01. Social norms, religion and politics

2016-2021: Mosques, Hajj and political parties in the Sahel and Central Africa: success icons and religious entrepreneurs

Funding: Social Sciences and Humanities Research Council, Insight Grant (Canada)
My role: Co-researcher with Muriel Gomez-Perez (History, Laval University, principal investigator) and Cédric Jourde (Political Science, University of Ottawa, co-researcher)

Enregistrement Pélerins Hajj, Dakar

While the serious dynamics generated by armed groups proclaiming adherence to Islam, in West Africa and the Sahel, should not be minimized, it is important to avoid analytical shortcuts. The political and social transformations of Muslim societies are protean and complex. New dynamics are erupting which touch significant numbers of people in West Africa.

Our project aims to shed light on one of these developments, namely the appearance of new Islamic sociopolitical entrepreneurs, true “figures de la réussite” (“success icons”) emerging from the margins of the social hierarchies that normally determine who dominates (and who is dominated) in these Muslim societies. They can be women, young people, or individuals from the lower “castes” of West African communities (“ex-captives”; “castes”), who manage to circumvent the dominant structures through involvement in social and political Islam. From three countries where Islam either clearly dominates (Senegal), holds a slight majority (Burkina Faso), or is in the minority (Cameroon), we analyze the journey of these religious entrepreneurs from three vantage points that configure the heart of Islamic renewal: the agencies set up to organize the Mecca pilgrimage (Hajj); the newly built mosque-school complexes; and the creation of Islamist political parties.

2012-2016: Models, practices and schooling cultures in francophone West Africa (MOPRACS)

Funding: French Research National Agency (ANR), Franco-German Program
My role: Co-researcher, with Hélène Charton (CNRS- LAM, principal investigator), in a team of eight researchers

Daara, St-Louis, Senegal ©Raphaëlle Hayot

This project focused on the understanding of schooling models and practices in West Africa (Senegal and Benin). At a time when these are in full reorganization mode, the issues of public or private management of education, its secular or religious character, or “national” or extroverted nature are being reexamined in a context of strong international interventionism. We showed that the educational reality of West African countries is far less homogeneous than international education policies suggest and shed light on the factors and variables that hold the key to explaining the diversity of the educational situations and practices we observed.

I contributed to this project with a study on the internationalization of Arab-Islamic education in Senegal. I showed how the ability of Arabic literates to move between West Africa, the Sahel and the countries of North Africa and the Middle East facilitates the transnational circulation of models and practices that have proved vital for developing Arab-Islamic education in Senegal. It also led me to identifying the ways in which language and education are increasingly being politicized in the debates on the postcolonial course of the Senegalese state in a context of regional tensions linked to the Sahelian crisis.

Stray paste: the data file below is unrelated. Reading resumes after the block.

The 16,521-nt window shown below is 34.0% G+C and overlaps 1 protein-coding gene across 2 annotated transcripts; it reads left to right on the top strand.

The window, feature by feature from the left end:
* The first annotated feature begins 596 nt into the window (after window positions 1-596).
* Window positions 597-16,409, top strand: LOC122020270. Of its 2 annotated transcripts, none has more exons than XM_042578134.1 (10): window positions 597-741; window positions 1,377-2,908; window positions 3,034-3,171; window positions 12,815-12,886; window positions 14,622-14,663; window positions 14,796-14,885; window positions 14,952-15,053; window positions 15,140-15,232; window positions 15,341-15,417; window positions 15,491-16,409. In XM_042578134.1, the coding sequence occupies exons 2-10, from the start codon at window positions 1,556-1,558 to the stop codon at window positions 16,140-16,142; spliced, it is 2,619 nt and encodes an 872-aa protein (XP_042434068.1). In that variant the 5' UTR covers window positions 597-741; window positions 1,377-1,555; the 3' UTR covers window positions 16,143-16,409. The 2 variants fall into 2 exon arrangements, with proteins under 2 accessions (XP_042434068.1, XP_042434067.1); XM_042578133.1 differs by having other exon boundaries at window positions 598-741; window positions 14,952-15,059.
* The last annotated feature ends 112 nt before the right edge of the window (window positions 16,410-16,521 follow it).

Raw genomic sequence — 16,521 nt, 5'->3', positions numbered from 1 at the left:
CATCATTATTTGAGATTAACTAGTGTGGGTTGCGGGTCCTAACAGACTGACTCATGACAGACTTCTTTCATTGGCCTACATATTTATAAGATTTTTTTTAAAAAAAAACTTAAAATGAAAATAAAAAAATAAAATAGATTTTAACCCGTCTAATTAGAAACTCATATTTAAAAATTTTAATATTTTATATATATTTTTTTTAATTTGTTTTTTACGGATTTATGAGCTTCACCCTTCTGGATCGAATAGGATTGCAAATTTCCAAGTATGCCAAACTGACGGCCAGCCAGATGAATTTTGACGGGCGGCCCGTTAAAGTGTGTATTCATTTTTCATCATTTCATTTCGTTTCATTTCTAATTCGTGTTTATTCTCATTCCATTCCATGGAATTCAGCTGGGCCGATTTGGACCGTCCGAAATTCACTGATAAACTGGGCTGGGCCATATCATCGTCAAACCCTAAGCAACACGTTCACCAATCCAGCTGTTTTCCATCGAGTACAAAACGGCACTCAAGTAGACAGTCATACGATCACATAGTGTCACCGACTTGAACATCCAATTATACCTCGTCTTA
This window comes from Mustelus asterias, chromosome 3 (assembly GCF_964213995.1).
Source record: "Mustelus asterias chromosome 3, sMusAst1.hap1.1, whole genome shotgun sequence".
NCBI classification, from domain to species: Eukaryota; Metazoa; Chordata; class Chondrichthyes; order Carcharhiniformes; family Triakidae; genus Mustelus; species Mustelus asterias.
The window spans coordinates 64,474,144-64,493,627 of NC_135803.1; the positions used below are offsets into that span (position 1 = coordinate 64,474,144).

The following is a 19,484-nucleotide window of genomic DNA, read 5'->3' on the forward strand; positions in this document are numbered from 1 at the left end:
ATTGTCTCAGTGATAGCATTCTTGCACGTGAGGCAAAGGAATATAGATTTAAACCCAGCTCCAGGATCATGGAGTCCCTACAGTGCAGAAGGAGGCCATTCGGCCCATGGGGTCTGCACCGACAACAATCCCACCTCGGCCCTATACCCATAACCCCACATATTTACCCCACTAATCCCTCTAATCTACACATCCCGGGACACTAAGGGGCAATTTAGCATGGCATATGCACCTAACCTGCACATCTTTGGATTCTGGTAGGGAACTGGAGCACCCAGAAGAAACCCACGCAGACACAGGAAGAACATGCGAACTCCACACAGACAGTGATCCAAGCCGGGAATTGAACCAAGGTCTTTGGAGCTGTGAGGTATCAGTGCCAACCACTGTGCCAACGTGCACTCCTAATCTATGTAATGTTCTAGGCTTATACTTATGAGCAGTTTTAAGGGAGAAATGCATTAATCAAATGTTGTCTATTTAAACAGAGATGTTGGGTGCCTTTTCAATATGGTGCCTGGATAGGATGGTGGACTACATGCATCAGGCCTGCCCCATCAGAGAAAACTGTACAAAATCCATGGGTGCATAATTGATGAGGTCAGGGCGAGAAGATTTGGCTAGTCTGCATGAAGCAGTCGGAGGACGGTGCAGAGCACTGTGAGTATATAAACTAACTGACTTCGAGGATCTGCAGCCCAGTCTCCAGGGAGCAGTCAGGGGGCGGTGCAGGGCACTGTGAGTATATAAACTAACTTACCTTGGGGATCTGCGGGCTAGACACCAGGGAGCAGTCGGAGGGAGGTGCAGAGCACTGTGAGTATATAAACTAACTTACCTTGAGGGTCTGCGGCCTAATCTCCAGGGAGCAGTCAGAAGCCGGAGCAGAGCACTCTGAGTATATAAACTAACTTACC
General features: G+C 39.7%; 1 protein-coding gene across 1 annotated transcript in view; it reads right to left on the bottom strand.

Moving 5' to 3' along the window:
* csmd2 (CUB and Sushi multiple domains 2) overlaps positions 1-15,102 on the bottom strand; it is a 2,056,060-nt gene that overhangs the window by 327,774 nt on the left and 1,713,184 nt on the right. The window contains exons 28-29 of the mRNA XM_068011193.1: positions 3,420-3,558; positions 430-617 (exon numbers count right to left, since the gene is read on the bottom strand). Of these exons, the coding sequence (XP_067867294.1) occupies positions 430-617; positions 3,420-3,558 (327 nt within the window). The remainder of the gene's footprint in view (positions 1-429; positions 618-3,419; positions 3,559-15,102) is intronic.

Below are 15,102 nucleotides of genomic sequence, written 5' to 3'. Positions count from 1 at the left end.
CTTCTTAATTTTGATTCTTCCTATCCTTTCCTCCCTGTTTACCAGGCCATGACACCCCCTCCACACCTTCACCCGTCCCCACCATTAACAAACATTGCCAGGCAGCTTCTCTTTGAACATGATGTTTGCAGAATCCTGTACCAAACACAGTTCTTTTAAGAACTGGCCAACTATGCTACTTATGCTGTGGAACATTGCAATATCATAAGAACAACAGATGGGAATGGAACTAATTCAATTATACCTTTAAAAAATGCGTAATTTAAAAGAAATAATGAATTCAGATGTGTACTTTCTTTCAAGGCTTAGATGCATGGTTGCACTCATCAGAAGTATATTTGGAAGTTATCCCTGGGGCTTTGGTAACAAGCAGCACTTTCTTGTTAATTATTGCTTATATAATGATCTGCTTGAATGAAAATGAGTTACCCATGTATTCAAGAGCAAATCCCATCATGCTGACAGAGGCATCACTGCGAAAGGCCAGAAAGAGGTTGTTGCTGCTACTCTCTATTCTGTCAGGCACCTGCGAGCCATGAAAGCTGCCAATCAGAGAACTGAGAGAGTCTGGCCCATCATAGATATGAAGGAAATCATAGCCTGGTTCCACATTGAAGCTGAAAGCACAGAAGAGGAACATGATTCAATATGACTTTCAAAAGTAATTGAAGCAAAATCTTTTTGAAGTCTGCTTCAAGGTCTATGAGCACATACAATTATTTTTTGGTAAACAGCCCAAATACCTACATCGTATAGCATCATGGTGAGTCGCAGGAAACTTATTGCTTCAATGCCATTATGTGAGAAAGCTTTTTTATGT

2019-2022: Self-accomplishment and local moralities in East Africa (SALMEA)

Funding: Swiss National Science Foundation (FNS) and French National Research Agency (ANR)
My role: Member of the project’s scientific committee, with Yvan Droz (Geneva Graduate Institute- IHEID, lead investigator) and a team of 15 researchers

This project examines how men and women in contemporary East Africa strive  – successfully or not – to attain and transmit wealth, power, respectability and authority. Achieving these goals means having to overcome formidable obstacles in the form of rapidly-changing social realities impacted by fundamental structural changes in local practices and the practical means for achieving a quality life. The interdisciplinary research team and its partners explore the dialectic between forms of self-accomplishment and morality repertoires by examining the economic, political, social and symbolic dimensions of wealth, violence, religion, and kinship.

02. Political dynasties

Project: 2017-2022: Political Dynasties in Africa: a comparative analysis of West and Central Africa
Funding: Social Sciences and Humanities Research Council, Insight Grant (Canada)
My role: Principal Investigator

Project: 2013-2017: Kinship and politics : Hereditary successions in Africa
Funding: The Social Science Faculty Research Start-up Fund, Laval University, Quebec, Canada
My role: Principal Investigator

Project: 2012-2013: African political dynasties
Funding: Start-up Research Grant, Faculty of Social Sciences,Laval University, Quebec, Canada
My role: Principal Investigator

Project: 2011-2016: Elections and practices of citizenship in Africa (Senegal-Mali)
Funding: Joint Project Grant, Alliance Program
My role: Co-researcher with Richard Banégas (University Paris 1-Sciences-Po Paris, principal investigator) and Mamadou Diouf (Columbia University, principal investigator), in a team of 15 researchers.

Kinship ties have long constituted a prime mechanism for distributing political power and selecting ruling political elites, despite the transnational spread of democratic norms since the 19th century. Indirect political representation and popular elections prevalent in all types of political and sociocultural contexts today paradoxically have become instruments for perpetuating kinship politics. Hereditary access to political power – and frequently political dynasties – persist in both democratic and autocratic regimes. Even so, the familial transmission of political power received little scrutiny from scholars until the mid- to late-2000s, but recent work by political scientists and economists on hereditary successions and political dynasties suggests they harbor rich potential as research topics. However, the study of family successions in Africa as yet has not attracted much interest.